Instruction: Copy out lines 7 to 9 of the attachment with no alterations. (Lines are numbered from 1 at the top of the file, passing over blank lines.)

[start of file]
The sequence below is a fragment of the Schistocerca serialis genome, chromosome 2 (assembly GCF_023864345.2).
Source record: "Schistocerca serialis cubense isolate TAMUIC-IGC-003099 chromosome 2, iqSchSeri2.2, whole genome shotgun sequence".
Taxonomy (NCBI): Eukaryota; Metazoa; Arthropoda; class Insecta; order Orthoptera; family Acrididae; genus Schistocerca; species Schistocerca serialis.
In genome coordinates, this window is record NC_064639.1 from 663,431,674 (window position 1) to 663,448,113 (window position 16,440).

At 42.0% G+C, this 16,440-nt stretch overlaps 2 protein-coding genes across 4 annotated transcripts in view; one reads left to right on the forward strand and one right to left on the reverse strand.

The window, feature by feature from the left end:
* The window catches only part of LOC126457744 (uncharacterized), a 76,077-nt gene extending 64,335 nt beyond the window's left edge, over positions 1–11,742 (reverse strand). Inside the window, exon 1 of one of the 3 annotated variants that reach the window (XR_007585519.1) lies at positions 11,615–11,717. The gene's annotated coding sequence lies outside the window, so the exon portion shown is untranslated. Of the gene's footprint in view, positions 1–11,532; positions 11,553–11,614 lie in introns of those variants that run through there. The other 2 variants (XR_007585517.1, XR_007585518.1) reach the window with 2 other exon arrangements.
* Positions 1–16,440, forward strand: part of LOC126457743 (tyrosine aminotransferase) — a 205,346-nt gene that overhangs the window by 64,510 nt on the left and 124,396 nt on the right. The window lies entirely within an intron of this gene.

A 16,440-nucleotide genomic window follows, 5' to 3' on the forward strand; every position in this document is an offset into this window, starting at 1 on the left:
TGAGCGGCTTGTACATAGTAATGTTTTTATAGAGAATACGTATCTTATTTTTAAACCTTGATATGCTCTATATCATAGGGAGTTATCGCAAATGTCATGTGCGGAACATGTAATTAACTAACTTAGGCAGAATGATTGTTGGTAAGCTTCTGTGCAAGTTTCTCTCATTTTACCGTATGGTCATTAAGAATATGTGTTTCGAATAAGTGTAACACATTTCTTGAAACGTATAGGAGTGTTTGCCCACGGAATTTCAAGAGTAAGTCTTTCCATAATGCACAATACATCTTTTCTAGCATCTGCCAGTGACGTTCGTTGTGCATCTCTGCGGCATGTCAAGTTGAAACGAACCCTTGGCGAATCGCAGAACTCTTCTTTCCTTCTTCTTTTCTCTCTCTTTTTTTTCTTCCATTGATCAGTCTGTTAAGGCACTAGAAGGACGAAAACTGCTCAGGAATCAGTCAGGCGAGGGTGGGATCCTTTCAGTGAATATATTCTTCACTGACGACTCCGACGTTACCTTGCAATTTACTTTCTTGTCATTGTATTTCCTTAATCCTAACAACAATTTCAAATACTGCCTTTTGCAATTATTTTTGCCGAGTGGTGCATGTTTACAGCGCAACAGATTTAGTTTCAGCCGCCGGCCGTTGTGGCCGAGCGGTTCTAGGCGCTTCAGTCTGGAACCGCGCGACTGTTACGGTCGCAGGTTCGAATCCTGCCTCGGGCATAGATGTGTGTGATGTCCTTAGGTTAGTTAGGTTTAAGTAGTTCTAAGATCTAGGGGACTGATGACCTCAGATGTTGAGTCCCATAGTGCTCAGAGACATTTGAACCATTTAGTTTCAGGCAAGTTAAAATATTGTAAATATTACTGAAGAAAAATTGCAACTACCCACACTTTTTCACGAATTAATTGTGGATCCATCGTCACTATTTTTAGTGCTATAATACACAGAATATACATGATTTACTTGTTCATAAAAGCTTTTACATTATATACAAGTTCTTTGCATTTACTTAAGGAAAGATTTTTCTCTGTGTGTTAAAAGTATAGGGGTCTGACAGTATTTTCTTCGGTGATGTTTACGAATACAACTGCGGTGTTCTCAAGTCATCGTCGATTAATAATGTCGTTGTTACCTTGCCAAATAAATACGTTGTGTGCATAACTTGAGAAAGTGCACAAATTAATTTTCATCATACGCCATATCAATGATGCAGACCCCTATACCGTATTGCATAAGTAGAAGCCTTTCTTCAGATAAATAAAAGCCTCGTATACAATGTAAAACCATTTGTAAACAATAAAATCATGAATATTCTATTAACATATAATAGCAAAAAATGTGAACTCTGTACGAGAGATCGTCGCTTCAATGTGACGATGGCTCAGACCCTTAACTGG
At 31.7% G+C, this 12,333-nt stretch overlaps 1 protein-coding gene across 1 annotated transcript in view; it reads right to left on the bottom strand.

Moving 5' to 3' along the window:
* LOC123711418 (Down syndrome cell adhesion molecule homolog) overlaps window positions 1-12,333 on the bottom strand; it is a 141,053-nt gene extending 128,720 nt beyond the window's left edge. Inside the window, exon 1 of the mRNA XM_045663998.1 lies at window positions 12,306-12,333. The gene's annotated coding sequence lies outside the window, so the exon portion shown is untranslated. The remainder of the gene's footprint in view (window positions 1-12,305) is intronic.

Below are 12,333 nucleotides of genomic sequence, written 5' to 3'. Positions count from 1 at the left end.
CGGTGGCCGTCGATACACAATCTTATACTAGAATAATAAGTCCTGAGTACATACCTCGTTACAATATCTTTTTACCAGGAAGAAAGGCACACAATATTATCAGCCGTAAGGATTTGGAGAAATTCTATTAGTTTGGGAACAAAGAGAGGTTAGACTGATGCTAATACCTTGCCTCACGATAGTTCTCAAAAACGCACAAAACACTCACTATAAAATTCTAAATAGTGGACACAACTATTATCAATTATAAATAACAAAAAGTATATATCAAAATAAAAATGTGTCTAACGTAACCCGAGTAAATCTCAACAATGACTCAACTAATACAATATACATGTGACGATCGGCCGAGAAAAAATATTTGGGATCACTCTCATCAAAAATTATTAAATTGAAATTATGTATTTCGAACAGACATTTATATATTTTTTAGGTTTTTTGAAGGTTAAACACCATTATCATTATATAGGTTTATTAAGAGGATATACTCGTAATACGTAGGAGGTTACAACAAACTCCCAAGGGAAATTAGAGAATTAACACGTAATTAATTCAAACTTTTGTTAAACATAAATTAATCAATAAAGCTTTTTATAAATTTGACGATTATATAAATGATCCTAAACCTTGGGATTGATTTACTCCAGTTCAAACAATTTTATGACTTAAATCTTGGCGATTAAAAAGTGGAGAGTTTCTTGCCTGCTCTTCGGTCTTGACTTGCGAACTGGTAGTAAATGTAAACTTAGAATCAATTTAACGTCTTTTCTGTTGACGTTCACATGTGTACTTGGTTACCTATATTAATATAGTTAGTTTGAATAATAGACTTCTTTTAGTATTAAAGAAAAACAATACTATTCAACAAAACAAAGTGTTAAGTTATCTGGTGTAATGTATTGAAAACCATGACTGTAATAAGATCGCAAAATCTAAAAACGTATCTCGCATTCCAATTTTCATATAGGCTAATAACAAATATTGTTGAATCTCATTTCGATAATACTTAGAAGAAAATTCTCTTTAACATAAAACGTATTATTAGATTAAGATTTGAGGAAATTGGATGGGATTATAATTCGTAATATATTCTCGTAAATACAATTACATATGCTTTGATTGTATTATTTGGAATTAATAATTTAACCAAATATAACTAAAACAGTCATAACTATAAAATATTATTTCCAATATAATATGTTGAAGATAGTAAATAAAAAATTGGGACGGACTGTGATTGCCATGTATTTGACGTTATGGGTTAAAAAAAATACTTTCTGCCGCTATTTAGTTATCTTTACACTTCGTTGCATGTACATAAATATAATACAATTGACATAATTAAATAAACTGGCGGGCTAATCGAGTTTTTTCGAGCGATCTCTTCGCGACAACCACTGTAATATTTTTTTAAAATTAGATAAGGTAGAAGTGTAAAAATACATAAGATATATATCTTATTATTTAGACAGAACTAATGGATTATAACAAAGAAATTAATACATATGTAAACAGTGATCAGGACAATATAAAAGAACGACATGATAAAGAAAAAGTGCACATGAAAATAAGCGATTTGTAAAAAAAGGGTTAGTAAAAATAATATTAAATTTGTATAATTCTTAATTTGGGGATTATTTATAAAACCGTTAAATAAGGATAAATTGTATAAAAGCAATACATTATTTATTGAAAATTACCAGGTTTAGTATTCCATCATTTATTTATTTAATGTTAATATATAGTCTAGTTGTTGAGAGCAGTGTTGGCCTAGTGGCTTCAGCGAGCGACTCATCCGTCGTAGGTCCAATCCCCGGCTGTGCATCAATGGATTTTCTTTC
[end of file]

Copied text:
* The window catches only part of LOC126457744 (uncharacterized), a 76,077-nt gene extending 64,335 nt beyond the window's left edge, over positions 1–11,742 (reverse strand). Inside the window, exon 1 of one of the 3 annotated variants that reach the window (XR_007585519.1) lies at positions 11,615–11,717. The gene's annotated coding sequence lies outside the window, so the exon portion shown is untranslated. Of the gene's footprint in view, positions 1–11,532; positions 11,553–11,614 lie in introns of those variants that run through there. The other 2 variants (XR_007585517.1, XR_007585518.1) reach the window with 2 other exon arrangements.
* Positions 1–16,440, forward strand: part of LOC126457743 (tyrosine aminotransferase) — a 205,346-nt gene that overhangs the window by 64,510 nt on the left and 124,396 nt on the right. The window lies entirely within an intron of this gene.

A 16,440-nucleotide genomic window follows, 5' to 3' on the forward strand; every position in this document is an offset into this window, starting at 1 on the left: